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New German Austrian Republic Is to Be Proclaimed Tomorrow; Karl Must Go; Teuton Women Pleaa\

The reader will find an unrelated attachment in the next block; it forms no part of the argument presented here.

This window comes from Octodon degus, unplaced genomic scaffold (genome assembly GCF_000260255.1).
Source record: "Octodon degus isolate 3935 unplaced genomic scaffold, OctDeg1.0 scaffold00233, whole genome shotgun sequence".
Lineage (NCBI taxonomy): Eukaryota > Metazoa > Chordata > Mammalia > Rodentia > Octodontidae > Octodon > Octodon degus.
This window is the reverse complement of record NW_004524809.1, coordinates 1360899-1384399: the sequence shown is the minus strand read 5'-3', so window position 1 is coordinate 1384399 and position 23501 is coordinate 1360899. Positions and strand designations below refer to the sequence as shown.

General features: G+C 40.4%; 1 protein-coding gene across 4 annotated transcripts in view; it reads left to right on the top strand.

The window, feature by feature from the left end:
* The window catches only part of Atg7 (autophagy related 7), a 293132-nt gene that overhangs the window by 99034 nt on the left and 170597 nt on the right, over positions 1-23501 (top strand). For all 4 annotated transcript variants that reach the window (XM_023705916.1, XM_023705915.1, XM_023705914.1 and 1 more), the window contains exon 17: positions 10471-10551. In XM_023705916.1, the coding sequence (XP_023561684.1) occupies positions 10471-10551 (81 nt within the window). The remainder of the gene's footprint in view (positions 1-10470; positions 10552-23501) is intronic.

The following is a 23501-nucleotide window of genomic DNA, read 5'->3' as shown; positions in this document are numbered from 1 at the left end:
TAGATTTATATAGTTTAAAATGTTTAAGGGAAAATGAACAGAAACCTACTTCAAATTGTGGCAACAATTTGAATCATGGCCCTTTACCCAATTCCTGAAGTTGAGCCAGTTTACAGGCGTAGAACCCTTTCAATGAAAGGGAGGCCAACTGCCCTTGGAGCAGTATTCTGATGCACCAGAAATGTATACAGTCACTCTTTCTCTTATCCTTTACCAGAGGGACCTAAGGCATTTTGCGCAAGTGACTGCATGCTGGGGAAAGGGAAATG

HARRISBURG fllSfpllJ TELEGRAPH \ ' s!jc olar-fln&cpen&ent. ' • " . • LXXXVTI No. 253 24 PAGES 1,a, 15.M VtfVa* K.'HWur?" HARRISBURG. PA.. FRIDAY EVENING, NOVEMBER 15, 1918. ii I (' LSS ' two' HOME EDITION FOCH FLASHES WORD TO PASS AMERICANS ON ROAD TO SPA Mission'l leaded by Ma jor Gen eral Rhodes Leaves France Tomorrow For the (iernian Headquarters FREE PASSAGE WORD OF FOCH TO CHIEFS Yankees Go Inlo Enemy Coun try by Way of La Capellc, Beaumontc, Philippcvillc, Liege and Spa By Associated Press l.ondon, Nov. 15.—An American mission commanded by Major Gen eral Rhodes will, leave on Saturday for Spa, German headquarters, Mar shal Foch announces in a wireless message to the German high com mand. The mission will consist of six officers and nineteen soldiers. The German command is asked to give instructions to allow the mission to pass. Tho wireless message reads: ••From the Allied high com mand to the German high com mand at Spa. American mission, consisting of six ollicci# and nineteen soldiers in nine motor cars with General Rhodes us enici* of the mission, will leave for Spa on the morning of the sixteenth by the way of l.a t'apelle, Iteaiimontc, I'hilippe yille, l.iege and Spa. Please give instructions to allow the mis sion to pass." Washington. Nu\. 15.—.News that ait American military mission, head ed by Major General Charles D. Rhodes will visit German great headquartcis at Spa, Belgium, next Saturday, aroused much speculation here. .So far us could be learned no official information as to the object of ttie trip had reached Washington. The purely military character of the mission was regarded as an In dication that General Rhodes' trip was for the purpose of arranging with the German high command for the occupation of various fortresses i.i Alsace-Lorraine, which lie in front of the American lines. These include the Metx-Thionvllle positions, and Strassburg on the Rhine. It is possible also that immediate steps to relieve the food situation in Germany to some extent with the surplus stores of the American army in France may be under considera tion. Bishop SwengeFs Son, Wounded in Battle, Reaches U. S. fort l". Clark Swengel, of Headquar ters Company, 109 th Infantry, 28th Division, a son of llishop U. F. Swengel, in a letter received to-day said that ho is in Embarkation Hos pital, No. 1, New York, and may be moved to a hospital near home in a day or two, probably to the one at Carlisle. Swengel was wounded July 30, while in action in France. Governor Spoken of as Historian For This State According to what is heard at the State Capitol a plan is afoot to make Governor Martin G. Brumbaugh his torian of Pennsylvania in the war when his term of office ends in January. It is said that the plan is to have tlre Slute Defense Com mission, of which tlie Governor is chairman, mnjtc nn appropriation and designate him for the work and the Governor would then eolleqt the data and names and .write the rec ord. Presumably William H. Ball, his secretary, would be his colla borator. The commission is 'com posed, of the Governor, Lieutenant- Governor, Adjutant General, State Treasurer and Auditor General. Mr. Ball is the secretary to the chair man. KO.XIi BUILDING MAY GO OX Washington, Nov. 15.—Removal of restrictions upon highway improve ments was announced yesterday by the United States highways council. The council pointed out, however, that its action did % not affect high way bond issues, which still must be passed upon by the capital issues committee of the treasury. KILL' JEWS IN GALICIAV RIOTS Stockholm, Nov. 15.—Tho Jewish press reports that anti-Semitic riots have broken out in several towns in Western Galicia and in Poland. Six Jews have been killed at Siedlce. fifty-live miles southeast of War saw. THE WEATHER, For Harrlshurg mid vlelnltyi Fair mid warmer to-night and Sat urday, low est temperature to night about 45 degrees. For Kaatern Pennsylvania! Fair ( and soinrwrjint warmer to-night and Saturdayi gentle west to south winds. Itlver 4 Tlie Susquehanna river and all lis tributaries will continue to tall slowly. A stage of nhout 4.25 feet Is Indleated for Hnrrlshurg Saturday morning. MEMORIAL PLANNED FOR CITY'S HEROES WHO FELL IN BA TTLE Movement to Honor Men Who Mode Supreme' Sacrifice I'or Xat ion's Cause Gets Eavor From Officials; IV ishes of Returned Soldiers to Be Consulted Definite plans may soon lie made for the erection of a permanent memorial in honor ot' tho men from the city and county who have given their lives while in service in the war against the Hun. With the signing of fhe armistice and the ending of hostilities senti ment is steadily increasing in favor of such action to show the appre ciation for the sacrifices made on the battlefields in France. Mayor Daniel J., Keister has heartily endorsed the proposal and snid he will bring the question be fore council in the near future to learn the opinion of the other offi cials. He declared that there is no ueed to hurry the plans for erecting suitable memorial and said that when a committee is named to make arrangements much thought should be given so important a duty. "When the time comes to honor tHe soldiers in such a fashion I be- BUSINESSMEN TO HEAR PLANS FOR DEEPENING RIVER Major Gray to Address Mass; Meeting on Navigation j Possibilities The feasibility of making the Sus- J qtiehunna navigable will be the sub-j jeet of a talk to be given by Major William B. Gray at a public J meeting of llarrisburg businessmen j and shippers to be held Tuesday l evening in the Technical High school auditorium. The meeting will be under the auspices of the Harrisburg Rotary Club, and an other speaker who will make an ad-] dress on l.e same line of thought, I but from a different standpoint, will be R. A. Zenttnyer, chairman of the Water Supply Commission of Penn sylvania. In order that ail shippers of lite city may be. reached to hear these two speakers, the Rotarians have sent an invitation to all members,of the Kiwanis Club and the Harris burg Chamber of Commerce and extend an invitation to all business men of the city. The matter of mak-! ing the Susquehanna navigable was formerly presented by Major Gray to members of the Rotary Club at a luncheon held some weeks ago. At that time Major Gray pointed out that for the volume of water at its lowest stagt, the Susquehanna was better for navigation than other livers in this country with less water which have been made navi gable. He cited as a striking ex ample the Mohawk River in New York state.. This statement seems to have been supplemented by Congress man Hampton Moore at a conven tion of the Deeper Waterways Com mission held recently in Boston, when he spoke highly in favor of making the Susquehanna navigable. Major Gray's and Mr. Zentmyer's addresses "Jiould have a special in terest at this time, also, in view of the shipping conditions which are I experienced by the railroads of the ] country. Columbia has taken such ] un interest in the matter of making i the Susquehanna navigable that it has proposed sending a. delegation to the meeting next Tuesday. Major Gray's opinion as an en i gineer, in connection with the feas ibility of making the Susquehanna | navigable. Is regained as conclusive ' by technical and businessmen alike ; His broad experience in handling big j jotis, and his intimate knowledge of | this section of the state are cited as 1 evidence of his sound judgment in ; the present matter. First engineering the large Enoia I yards near Harrisburg. then estab -1 fishing the Middletown ordnance | plant, and now devoting his efforts i to one of the very largest under i takings which the government has | entered upon, the bomb-loading ' plant at Ftockwcll Park, Delaware, ; Major Gray is in position to foresee ] the possibilities and technical ob i staeles which would arise in mak- [Continued on I'agc 21.] Harrisburg Man Has New and Original Idea For Punishing Kaiser The entrances to the newly-re modeled post office are of a kind not in general use in Harrisburg and they are not what one might define as popular. Indeed there are some who say they would sooner climb fences than come through those doors. This morning a well known Har risburger managed to get through after an encounter with a fat wom an trying to go out the wrong way and Inside joined a trio of friends who were discussing the fate of the Kaiser. One man thought Wilhelin ought to be boiled in oil, another believed he ought to be left to die in a little boat in an icy sea nnd still another thought he ought to be turned over to the women of Belgium. "What's your idea?" they asked of the newcotner. "I think," said he. "that he ought to be made spend the remainder of his life going In and out through the new doors of the Harrisburg post office." And If you've tried them on a busy' day you'll understand. lieve some of them who have re- j turned from service and also clti- j sens who have been active in war work, should be consulted. Care-: ful consideration in tho selection of an appropriate memorial will re sult In the erection of a monument which will be worthy of a city suc> as ours." Other officials have approved the proposed memorial also and agreed that it should be a permanent one. County officials said they will con sult with Solicitor Philip S. Moyer in the near future, to learn what amount they might appropriate for such a purpose. They, too, expressed themselves as heartily in favor of honoring the men who have given their lives. Residents of the city said that if funds were not provided out of the general revenues by council they would form an organization and take personal subscriptions to meet the expense of a memorial. SOLDIER VOTE LEAVESSTATE WITH DEFICIT Commissioners Present Big BilLs For Returning With Few Ballots The State of Pennsylvania is con- ■ fronted with a delimit of at least' $12,000 to-day as the result of send- 1 ing 12(1 election commissioners to ■ camps and stations to take the votes of Pennsylvanians in Army, -Navy I and Marine Corps service. The ex pense statements filed by 113 of the j commissioners aggregate $25,310.17. The amount of money left from the I appropriation of $25|000 made in j 1917 is about $12,500. The rest was consumed in taking votes in 1916 and 1917. The Legislature will be asked to make an appropriation to meet the deficiency. ! A. J. Roggenberger, the first of the commissioners to the Pacific coast to report, brought five votes and his bill at ten cents a mile is $744 to San Diego and return. The Rev. Dr. 11. E. P. Prugh, Prohibition state chairman, who went to Fort Leaven worth, put in a bill for $234. Dr. Prugh brought back 30 votes. As the thirteen commissioners to come include men sent to the Paci fic coast the total bill may be $30,- | 000 with only $12,000 in sight. Some of the commissioners brought no votes and the man who went to [ Salt Lake brought back three votes , and a bill for $450. Desire of Men in Camps to Get Home Breaking Morale of U. S. Soldiers By Associated Press WnahinKlon, Nov. 15, Cessation of hostilities in Europe and disappear ance of the prospect of meeting the enemy on the battlefield has brought an immediate loss of morale among American troops at home that is re garded at the War Department as somewhat alarming. It is understood that -eps to deal with the situation already ere being prepared. Upon news that the armistice had been signed, the mental attitude of the individual soldier is said to have undergone a marked change. Instead of bombarding his immediate su periors with queries as to the probable date of entraining for the seaboard, 'htf became anxious ns to the date of his release from service. More serious are reports by some commanding officers that their men are exhibiting a tendency to. view themselves as already released from the strict routine of the camps. It is understood relatives of 'soldiers who have absented themselves will be ask ed to assist the authorities in having them returned promptly to spare the families the dis"race of having an armed guard sent, and with a view of mitigating the punishment of the offenders. SANTA CLAUS WILL HAVE NO CLEAR TOYS THIS YEAR FOR CHRISTMAS STOCKINGS Familiar Old Candies to Be Sadly Missed During Holiday Season Because of Sugar Curtailment; Plenty of Other Sweets Are Promised Now 'tis whispered that Claus will not be able to place the cleartoy candy horse, the elephant und automobile In the stocking by the fireside this Christmas. For the well-known yellow and red candy toys, so dear to the heart of every American child, will scarcely make their appearance this season. Because of the curtailed supply of sugar, candy cleartoys, which form a great nutionul institution during the holiday season, can be manufac tured only' to about one per cent, of their usual produtlon. It Is be lieved that scarcely any will appear In the stores of this city until the last week before Christmas, and the price will be fouV times the price in former yearfe. , Candy cleartoys pre made up, for the most part, simply of sugar and water. Tha sugar contained in the HOLLAND FACES REVOLT; QUEEN ASKED TO QUIT Dutch Government Calls on| People For Sup port WILHELMINA HOLDS ON Former War Minister May Take Charge of Ad ministration By Associated Press I I The Hague, Nov. 15.—The I I Dutch government has issued a: ; proclamation urgently appealing j | for the co-operation of citizens! ! in a "grave crisis." It says the; ! minority is threatening to seize ( , power and declares its detcrmi-i nation to maintain authority :frid j order. | The threatening attitude of the Ex-: i tremists hi Holland who have de-j i nianded the abdication of Queen Wil-i | helmina Is causing anxiety at The j Hague, according to the Dally E-j I press. Jonlcheer Colyn, the former, i Minister of War, who has been in; I Isindon since July, returned to Hol land Thursday. He was recalled, the i Daily Express believes, to take J charge of tite government. Baker Tells Pershing Yankee Soldiefs Are to Come Home at Early Day By Associated Press Washington, Nov. 15.—1n a mes i sage to General Pershing to-day, i Secretary of War Baker promised i ! that now that a respite has come, ! the War Department will do all in 1 its power to expedite the early re . ' turn of the Expeditionary Force so that the country may welcome its soldiers home. GAMBLING BAN • FOR HOLIDAYS IS MAYOR'S EDICT Turkey Raffling and Punch boards to Be Stopped by Police Mayor Keister declared to-day that he will continue his crusade over the holiday season this year against tur key 'raffling," punch boards and all similar gambling devices. Last year at the Mayor's direction the police department stopped much gambling and games of chance at which turkeys and foods were dis posed of, and this year every effort will be made to prevent such condi tions. "Every officer will be instructed that he will be held accountable for what happens in his district," the Mayor said. "I am determined to put un end to gambling, and there will be no turkey 'raffling' permitted. Punch boards and other devices which usually appear during the holidays, must go, and prosecution will follow for any violations." During the year a number of per sons who had been charged with having gambling devices on their premises, were arrested and either entered a plea of guilty or were convicted in Criminal Court. Heavy lines were Imposed for violation of the law. candies composes about 95 per cent, of the' whole product, and so It Is easy to see why their manufacture will be curtailed this year. In for mer yeurs this candy sold for as low as ten cents a pound retail. The price of the scanty supply to be put on the market this season will be In the neighborhood of forty cents, so stated a candy manufacturcer of the city to-duj\ Only about one per cent, of the usual supply will be mude this year, our informant told us, und it is un likely If any will be manufactured before December 20. Being a pro duct which contains so much sugar, it cannot be manufactured in com binations with substitutes, as with other condie3. All of which Information will un doubtedly be severe news to the small boys and girls. YANKEE AIRMEN REACH COLOGNE VIA AIR ROUTE . By Associated Press LONDON, Nov. 15.—American airmen landed nt Cologne, oil the Rhine. Thursday, according to a Cologne dispatch to the Copen hagen I'olltlUen mid transmitted liy the Exchange Telegraph Com pany. AMSTERDAM, Nov. 15. —The new Soldiers' Council in Brusse's, the Xlcuvvc Con rant of Rotterdam says, published a iiunilicr of proc lamations arranging for the or derly evacuation of German troops, appealing to the soldiers not to 111-treat their officers apd sending n "brotherly greeting" to the Belgian popu'atlon. DAUPHIN AWAITS HOMECOMING OF! 6,000 VETERANS Harrisburg Men Took Part in Manv Bloody En % counters When ihe story of the great world j war Is told, the names of Harrisburg j and Dauphin county will be written across tho pages of history in big, bold letters. For on almost every! battlefield where democracy has been j represented In the past year and a , half, Harrisburgcrs and Dauphin j Countians have been there td do their share. Approximately six thousand' sol-j dicrs, three thousand from the city, j and as many from the county, rep-: resent the loeul contribution to the j nation's service flag. Many of these j are enlisted men —so many. In fact, j that for several successive drafts the | Capitol City was not called upon to • send quotas, as its proportion of j men wero in the service through: the volunteer channels. Harrisburg and vicinity have not; hewn out their enviable place in the j achievements of the war without a | price, however. Scattered through- j out the city, fluttering among the j legion of blue stars, are to be seen more than a few stars of gold. In j several instance, a gold star stands! eloquently in a field of white, bor-i dered with red. In which one, two el even three blue stars are bravely j fluttering. 200 on the Sons Harrisburg's contribution through the volunteer recruiting station is 921 men, besides 000 men who marched away with the old Eighth regiment at the very beginning of [Continued on I'ngc 23.] ENOUGH SUGAR PROMISED FOR HOLIDAY SEASON Big Increase in Allotment Is Given For Households and Manufacturers An appreciable increase in the amount of sugar available for do mestic and manufacturing purposes to-day was reported by Donald Mc- Cormick, Dauphin county food ad ministrator Householders during December may purchase four pounds of sugar for each member of the family. The increase allotment is due to better shipping conditions follow ing the cessation of hostilities. All during the summer the sugar allotment for families was but two pounds per month per person. This recently was increased to three pounds. No guarantee is made as to whether the new ruling will remain in effect after December. Announcement also was made that the ban on the making of carbonated "soft" drinks such as sold over soda water bars had been lifted. This will permit the manufacturers to go back to their old outputs. Bakers may purchase approxi mately fifty per cent, more sugar for the making of pies, cakes and breads. A big increase also is made in the allotment given ice cream manufacturers. The now ruling makes available plenty of sugnr for the baking of Christmas cakes. Senate Gets Notice of Protest on Seating of Two Republican Victors By Associated Press Washington, Nov. 15. —Contests of the election of two Republican sena tors —Truman H. Newberry, of Michigan, and George H. Moses, of New Hampshire—were forecast In proceedings to-day before the Sen ate privileges and elections commit tee. Protests against the seating of both, elected on the face of the returns, wore received by the com mittee, which deferred action. MINE WRECKS TRAWLER Pans, Nov. 15.—The French trawler Pavot, which was being usod to sweep mines laid by the Turks In the gulf of Alexandretta, win blown up yesterday by one of the mines. Four were killed. FORCING MACKENHEN TO DINAR Basel. Nov. 15.—Advices received here from Hungary say that Count Karolyi .asserts that ttumunitt de clared war on Ocrmuny to force tlio Gorman field marshal. Von Mucken sen, to disarm his men. GERMAN NAVY COMPLIES WITH ALLIED TERMS Delegates of New Government to Meet British Officers AT HISTORICTVKRSAILLES I May Declare Peace Where j (iernian Empire Was Proclaimed I'nrlM. Nov. in.— The naval terms of • the German ind Austrian armistice j are being carried out rupidly. Ad-1 niiral Hugh Itoilman tvlll .be tho I i American representative at a meeting j to-morrow with Germnn naval dele-j gates at a Ilritish port. Admirals to Meet l.undon, Nov. 15.—The German; cruiser lCoenigsberg, which is carry i ing the German delegates to arrange j the naval terms of the armistice, it < is understood here, will he met by j j British warships this afternoon and! i will he escorted to a point at sen j ! where the German will i meet Admiral Sir David Beatty, com- j I mander of the British Gvand fleet. I A Berlin wireless dispatch receivedi I in London Thursday announced that j ! tlie Kocnigsbefg put to sea at 1 p. ' m. on November 15 with the pleni j potenttaries of the Workmen's 'and j ! Soldiers' Council of the German ileet.; j The German delegates are aeeompa-j • nied by Admiral Hipper, the .'hief j of tlie high seas forces, who will act j j as an adviser during the delibera-| ! tions. Admiral Hipper and Admiral j ! Beatty were the comman-! j ders in a tiaitie off Helgoland in Jan- I uary, 1915. May Pick Versailles Paris. Nov. 15.—Versailles, ailhougii not formally chosen us the meeting j place for ihe peace negotiators, is I l regarded as almost certain to be the! | place selected for the peace confer-. j ence when the inter-aiiied council re ; assembles to-day. The real work of| I the negotiations will be carried on !n| •Paris, where it is probable delega-1 I tions from all the countries will re-I j side temporarily, the members going! : out to Versailles now and then for plenary sessions of the conference. The supreme act of signing the peace agreement probably will take place at Versailles in the same his toric hall where the German empire was proclaimed in 1871. Playcal Important Pari The palace at Versailles has play ed an important part in the histories of France, Germany, Great Rritain and the United States. In 1783 the armistice preliminary to the treaty i of peace between Great Britain and i the United States was signed at Ver sailles. Six years later the palace was the scene of important events in the French revolution. The Ger man army besieging Paris had its headquarters <n the town in 1870-71 and there the negotiations between France and Germany were discussed. After the peace Versailles was the seat of the French National Assem bly and for a few years thereafter was the official capital of France. Suggestions Made For Appropriate Christmas Presents For Soldiers A total of 34 4 Christmas parcels have been inspected by the local Bed Cross workers whose headquar ters are In the old Ford display rooms, .next to Hotel Senate. This report was made this morning by Miss Mary Cameron, chairman of the committee in charge of Inspec tion. Cartons given out to senders of parcels total 634. It is necessary that senders of Christmas parcels for the boys over seas be brought in to the headquar ters before next Wednesday, accord ing to postoffice rulings and in view of this an imperative call to the people of Harrisburg has been is sued by the committee in which it is asked that the parcels be brought in immediately. To those who do not know what to send to the soldiers, the follow ing list of suggestions is being sent: Khaki handkerchiefs, khaki ties, chocolate bars, fountain pens, safety ruzor, lead pencil eraser, miltary mirror, hard candy, cigars, cigarets, pipe, deck of cards, dominoes, French-English dictionary, dried fruit, sweaters, socks, and wrist watches. The telephone call of fhe headquarters is 1693-R on the Betl 'phone. German Birdmen Take Crown Prince to Safety; Guards Hold Up Party By Associated Press Amsterdam, Nov. 15.—Officers of the German nlr service have taken the German Crown Prince nnd his oldest son to a place of safety, ac cording to the Tageblatt of Berlin. The Crown Prince arrived at Maastricht on Tuesday from Spa, having taken a circuitous route In order to kvold mutinous trouble. The party which traveled in three motorcars, was held up by guards because its members were armed. Internment was ordered but when it became knowti that one of the party wrs the Crown Prince, all were dlsurmrd and detained until the ar-'j rival of the Dutch commander at Maastricht and other offlcluls, The Crown Prlneo uccompunied the commander to the tatter's homo, where he rcmulns, with his suite, under guard pending Instructions from The Hugue CITY IS COMBED FOR FUNDS WITH DRIVE NEAR END Final Efforts of War Work Campaign Makes Certain That City Will Fulfill Its Peace Quota Officials of the United War Work | Campaig- in Harrisburg were con fident this morning that the $30,000! needed to ruise the city's quota in i the United War Work .Campaign would be raised before nightfall, j In fact, they have been so confident übout it all day, that arrangements for the jollificntion mass meeting In the Chestnut street auditorium are proceeding without the least de lay. When the homes canvassers sturted out on the lust day of theft drive at an early hour this morning, there remained $29,797.65 to be raised before work was adjourned last night No Fumls Held Back Homes canvassers, ward leaders, and precinct lieutenants were warned when they began the great task of raising $30,000 in a day, that upon their efforts alone hinges the success or failure of the United War Work drive. There is posi tively no "slush" fund. Every cent that had been contributed to the fund until last evening was credited to the various wards and there is no amount being held back to in sure the city's quota should the elm pa Igners fail in their task to-day. The results of the Industrial drive and the special drive which opened ithe campaign, were taken into ac count in figuring the percentages of the ( quotas already attained by the wards. When the home workers started out this morning, the home canvassers of C. H. Hunter, ward leader in the first ward, and Joseph Claster, leader In the Fourth ward, i had only two per cent, of their i quotas to raise. Their quotas are T f i . t I- y i 4 *i> * ' $ -u 1 i i * * MS e 14 I, • I I I l o< 1 j| scran ' C' <!ry jl f advocates. 4| £ I 'J® JjJ r • ' •) J* . T j ± f x 7 Hfcrrishufg - A -- airplane, ?>eliCvied to be Z X ment tnn !i : '-ft r'b • "tTy after this afternoon. 'S t MARRIAGE LICENSES T , H r| Kin* nnil Nallle 1.. Bronks, HnrrUbor*. *4* *4"s* *4* 'j j 1 i* F / I i] F it i il ?i i i i i4l'4"tjfc 1(5,000 and $31,500 respectively. One ward had 76 per cent, and an other one 61 per cent, of its,quotas to raise in the homes. Map Turns to Bed The original white of the map on the board in of the court house is fast turning to red under the strenuous efforts of the homes can vassers. Householders also are showing commendable zest in their efforts to make their blocks red. Canvassers and citizens alike are on their toes in order to register th|H first all red precinct or ward. Fiithusin.sm to Feature Meeting f The reports of the city canvassers, if they are what the executive com mittee expects them to be, will b& made in the midst olf u great burst of enthusiasm at the general of campaign workers In the Chest nut street auditorium at 8 o'clock. City, county and district workers have been asked to he present for a celebration of the successful ter mination of the drive. Hendorson Gilbert, chairman of the stuns committee, has promised a meeting replete with novel fea tures and entertainments, but the [Continued on I'nge 23.] 400 American Soldiers A Return Home From Fandfl on Transport Harrisbum New York. Nov. 1 s.—Major Gen-( eral Beaumont B. Buck and BHg adier General John G. Barrett, and four hundred veterans, many of them wounded, all of whom have seen a year or more service abroad, arrived here to-day from France aboard the United States naval i transport Ilarrisburg. General Buck left for Washington.